Evaluation of a Mechanism-Based Pharmacokinetic-Pharmacodynamic Model for D2 Receptor Occupancy of Olanzapine in Rats
Martin Johnson, Magdalena Kozielska, Venkatesh Pilla Reddy, An Vermeulen, Rik de Greef, Cheryl Li, Sarah Grimwood, Jing Liu, Geny M. M. Groothuis, Meindert Danhof and Johannes H. Proost
 Department of Pharmacokinetics, Toxicology and Targeting, University Centre for Pharmacy, University of Groningen, The Netherlands;  Advanced PK/PD Modeling and Simulation, Johnson & Johnson Pharmaceutical Research and Development, Beerse, Belgium ;  Pharmacokinetics, Pharmacodynamics & Pharmacometrics (P3), Merck Research Labs, Oss, The Netherlands ;  Pfizer Global Research and Development, New London, CT 06320, USA  Leiden/Amsterdam Center for Drug Research, Dept. of Pharmacology, Leiden, The Netherlands
Objective: Two structurally different mechanism-based pharmacokinetic-pharmacodynamic (PK-PD) models were developed to predict the time course of dopamine receptor occupancy (D2RO) in rat striatum following the administration of olanzapine, an atypical antipsychotic drug. These models included the characterization of association and dissociation rate constants (Kon and Koff) as the determinant of time delay between the brain concentration and D2 receptor occupancy. Model A was developed with an assumption that receptor binding affects the free concentration of olanzapine in the striatum. Model B was developed with an alternative assumption where receptor binding does not affect the free drug concentration in the striatum. The objective of this study is to evaluate these assumptions in a systematic way by testing both models and assessing parameter(s) sensitivity using a simulation based approach.
Methods: A population approach was utilized to quantify both the pharmacokinetics and pharmacodynamics of olanzapine using the drug exposure (plasma and brain concentration) and D2 RO profile obtained at various doses (0.1-30 mg/kg) administered by different routes. A two-compartment pharmacokinetic model was used to explain the plasma pharmacokinetic (PK) profile. Two structurally different binding models were developed to characterize the D2 receptor binding at striatum and were fitted sequentially to the PK data. The effect of binding was evaluated using a dataset simulated from Model A including low dose levels (0.01-0.03 mg/kg). PK-PD parameters were estimated for this simulated dataset using Model A and Model B. The parameters were estimated using NONMEM VI, level 2.0. The binding parameters (Kon, Koff) and Bmax were subjected to a parameter sensitivity analysis, where these parameters were perturbated with different range of values and doses. The effect of these perturbations on the D2RO profile was examined.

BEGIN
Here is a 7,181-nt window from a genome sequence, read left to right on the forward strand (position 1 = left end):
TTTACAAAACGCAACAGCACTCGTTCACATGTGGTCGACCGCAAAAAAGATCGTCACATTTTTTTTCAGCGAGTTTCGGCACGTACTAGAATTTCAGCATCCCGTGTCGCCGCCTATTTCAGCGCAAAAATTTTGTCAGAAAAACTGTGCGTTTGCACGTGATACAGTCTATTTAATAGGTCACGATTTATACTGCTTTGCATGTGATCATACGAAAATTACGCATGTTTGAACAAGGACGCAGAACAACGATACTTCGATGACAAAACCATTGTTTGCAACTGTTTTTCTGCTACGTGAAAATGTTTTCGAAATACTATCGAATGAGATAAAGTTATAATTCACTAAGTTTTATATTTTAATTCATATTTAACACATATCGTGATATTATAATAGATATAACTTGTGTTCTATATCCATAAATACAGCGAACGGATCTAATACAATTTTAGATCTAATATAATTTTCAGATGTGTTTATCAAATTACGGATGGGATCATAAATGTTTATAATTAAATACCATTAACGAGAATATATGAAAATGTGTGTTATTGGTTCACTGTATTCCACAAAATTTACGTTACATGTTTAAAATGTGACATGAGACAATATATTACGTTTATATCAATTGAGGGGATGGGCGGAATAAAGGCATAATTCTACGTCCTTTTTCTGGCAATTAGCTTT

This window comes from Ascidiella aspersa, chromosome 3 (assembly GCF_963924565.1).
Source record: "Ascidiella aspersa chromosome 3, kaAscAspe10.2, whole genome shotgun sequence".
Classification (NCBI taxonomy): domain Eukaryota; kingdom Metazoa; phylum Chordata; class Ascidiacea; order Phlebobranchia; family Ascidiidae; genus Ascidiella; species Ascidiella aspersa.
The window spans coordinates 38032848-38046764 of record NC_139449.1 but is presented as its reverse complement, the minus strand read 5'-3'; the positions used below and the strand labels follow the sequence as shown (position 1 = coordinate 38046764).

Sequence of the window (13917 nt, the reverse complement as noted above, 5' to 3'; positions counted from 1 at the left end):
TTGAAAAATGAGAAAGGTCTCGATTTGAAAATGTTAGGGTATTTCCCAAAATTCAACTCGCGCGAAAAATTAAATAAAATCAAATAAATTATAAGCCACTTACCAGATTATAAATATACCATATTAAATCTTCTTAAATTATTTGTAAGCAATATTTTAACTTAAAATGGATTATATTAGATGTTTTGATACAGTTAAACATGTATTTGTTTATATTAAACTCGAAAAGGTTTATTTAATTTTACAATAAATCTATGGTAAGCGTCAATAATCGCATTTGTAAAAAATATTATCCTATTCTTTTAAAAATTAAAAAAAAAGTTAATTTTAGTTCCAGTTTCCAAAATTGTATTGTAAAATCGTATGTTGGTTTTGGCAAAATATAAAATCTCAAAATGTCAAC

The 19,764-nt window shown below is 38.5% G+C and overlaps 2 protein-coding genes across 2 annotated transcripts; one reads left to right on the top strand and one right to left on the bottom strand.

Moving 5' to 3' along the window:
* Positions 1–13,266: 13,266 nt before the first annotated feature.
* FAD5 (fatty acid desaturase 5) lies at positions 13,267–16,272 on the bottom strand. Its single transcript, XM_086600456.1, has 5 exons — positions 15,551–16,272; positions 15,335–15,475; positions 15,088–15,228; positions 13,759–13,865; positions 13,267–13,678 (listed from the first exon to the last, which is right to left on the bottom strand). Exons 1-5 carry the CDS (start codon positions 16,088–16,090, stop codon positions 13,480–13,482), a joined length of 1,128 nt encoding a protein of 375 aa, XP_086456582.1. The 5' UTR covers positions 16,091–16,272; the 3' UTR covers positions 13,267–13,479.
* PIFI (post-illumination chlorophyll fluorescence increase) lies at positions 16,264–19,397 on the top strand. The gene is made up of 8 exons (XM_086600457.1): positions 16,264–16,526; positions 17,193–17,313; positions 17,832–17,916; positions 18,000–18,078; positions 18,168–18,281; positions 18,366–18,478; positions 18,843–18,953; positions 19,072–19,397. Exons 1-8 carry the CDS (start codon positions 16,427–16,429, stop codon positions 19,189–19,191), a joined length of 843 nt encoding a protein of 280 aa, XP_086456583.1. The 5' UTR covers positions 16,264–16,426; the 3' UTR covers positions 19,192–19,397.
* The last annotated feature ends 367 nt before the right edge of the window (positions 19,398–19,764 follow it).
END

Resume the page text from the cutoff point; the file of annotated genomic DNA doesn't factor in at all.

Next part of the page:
Results: The PK-PD time profiles were well described by both models. PK-PD parameter estimates obtained from models A and B did not differ significantly for both the real dataset and simulated dataset including low doses. Bmax did not influence D2RO when perturbated to different values, whereas Kon, Koff did influence to some extent.
Conclusion: The relatively simple model (Model B) recapitulated the essential features of the Model A to predict D2RO and reduced the need for Bmax which is difficult to identify from the available data/information.